clavate


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cla·vate

 (klā′vāt′)
adj. Biology
Having one end thickened; club-shaped: clavate antennae.

[From Latin clāva, club.]

cla′vate′ly adv.

clavate

(ˈkleɪveɪt; -vɪt) or

claviform

adj
(Biology) shaped like a club with the thicker end uppermost
[C19: from Latin clāva club]
ˈclavately adv

cla•vate

(ˈkleɪ veɪt)

adj.
club-shaped; claviform.
[1655–65; < New Latin clāvātus= Late Latin clāv(a) club + Latin -ātus -ate1]
cla′vate•ly, adv.
Translations
bunkósbuzogányos
References in periodicals archive ?
1' Dorsal setae cylindrical, not tapering, with apices rounded or clavate 3.
5 um, hyaline to pale yellow in 5% KOH, polymorphic with the following forms observed: subcylindrical, clavate, fusoid-ventricose and clavate with flexuous sides.
pulverulent; TELIOSPORES ellipsoid or clavate, 40-60 x 22.
12 cm, apex obtuse, clavate, slightly separated only along the neck during anthesis, outer surface densely laciniate, the laciniae to 2 mm long, membranous, patent or pointing backwards, the entire outer surface (including the laciniae) puberulous, the proximal half bright red, the distal half yellow, the inner surface finely puberulous and with a narrowly triangular ligule to 4 mm long at the base of each petal; androecium formed by two alternating series of long and short stamens halfway attached to the petals, anthers oblong, tetralocular, 2-2.
astringens Clavate Green / Leaf Absent Yellow / Globoid Leaf Absent Marginal Green / Leaf Absent Leaf roll E.
clavate, mainly four-spored but two-spored basidia also present, sterigmata [less than or equal to] 3 [micro]m long, thinwalled, hyaline; basidioles pyrifonn becoming clavate to broadly clavate, rounded to subcapitate apex; scattered basidia present in the gill edge.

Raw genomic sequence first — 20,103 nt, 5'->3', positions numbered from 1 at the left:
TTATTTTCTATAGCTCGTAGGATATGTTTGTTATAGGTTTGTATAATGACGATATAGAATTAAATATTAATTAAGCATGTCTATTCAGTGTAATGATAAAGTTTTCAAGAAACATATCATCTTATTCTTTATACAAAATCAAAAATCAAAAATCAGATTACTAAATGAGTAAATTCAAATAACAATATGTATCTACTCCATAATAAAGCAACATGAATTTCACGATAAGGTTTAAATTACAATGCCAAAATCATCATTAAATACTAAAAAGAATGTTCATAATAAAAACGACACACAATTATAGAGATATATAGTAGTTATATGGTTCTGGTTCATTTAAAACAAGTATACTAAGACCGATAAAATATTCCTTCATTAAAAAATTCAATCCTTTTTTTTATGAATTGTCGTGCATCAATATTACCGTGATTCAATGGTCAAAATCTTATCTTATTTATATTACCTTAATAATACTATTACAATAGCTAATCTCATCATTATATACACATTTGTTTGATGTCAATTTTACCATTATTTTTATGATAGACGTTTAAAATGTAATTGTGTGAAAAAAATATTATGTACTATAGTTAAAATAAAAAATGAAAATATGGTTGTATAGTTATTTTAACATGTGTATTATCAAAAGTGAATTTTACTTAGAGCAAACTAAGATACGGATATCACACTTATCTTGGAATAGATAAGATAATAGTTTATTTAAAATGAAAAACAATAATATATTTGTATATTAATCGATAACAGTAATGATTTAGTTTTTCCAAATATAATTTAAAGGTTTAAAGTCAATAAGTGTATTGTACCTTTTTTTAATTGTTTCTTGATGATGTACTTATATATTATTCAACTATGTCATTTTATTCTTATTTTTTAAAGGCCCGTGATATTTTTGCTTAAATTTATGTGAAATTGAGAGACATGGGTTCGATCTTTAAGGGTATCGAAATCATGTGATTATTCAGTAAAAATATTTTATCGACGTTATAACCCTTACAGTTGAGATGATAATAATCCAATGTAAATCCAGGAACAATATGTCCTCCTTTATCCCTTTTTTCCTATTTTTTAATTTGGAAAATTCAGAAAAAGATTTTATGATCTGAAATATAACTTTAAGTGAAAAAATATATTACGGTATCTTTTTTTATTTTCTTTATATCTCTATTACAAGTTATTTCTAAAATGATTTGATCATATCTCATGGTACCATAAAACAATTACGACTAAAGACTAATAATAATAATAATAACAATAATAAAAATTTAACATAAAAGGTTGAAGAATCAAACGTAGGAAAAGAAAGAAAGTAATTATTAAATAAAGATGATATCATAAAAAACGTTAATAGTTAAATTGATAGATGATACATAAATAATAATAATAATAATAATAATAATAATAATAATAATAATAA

This genus is characterized by superficial ascomata usually covered with hairs or setae (6); membranaceous peridium, consisting of several pseudoparenchymatous layers; asci that are clavate or fusiform (with biseriately arranged ascospores) or sometimes cylindrical (with uniseriately arranged ascospores), thin-walled, evanescent and without apical structures; scarce paraphyses that disappear before ascocarps mature (7); ascospores that are brown or gray-brown (never opaque or black), one celled, with one or sometimes two germ pores, and exuding as a dark, black, sticky mass (8).
Conidia were multicellular, smoothwalled, olivaceous brown, ovoidal to broadly clavate, curved at subterminal cell from the base, and had three septa [Figure 2].
Clavate (C), encrusting (E), and tubular (Tu) sponges were less common, and pedunculate (Pe) sponges were the rarest morphotype collected.
within the host tissue) branched filaments or a single anchoring cell and external structures (usually consisting of a sterile hair and one or more clavate cells).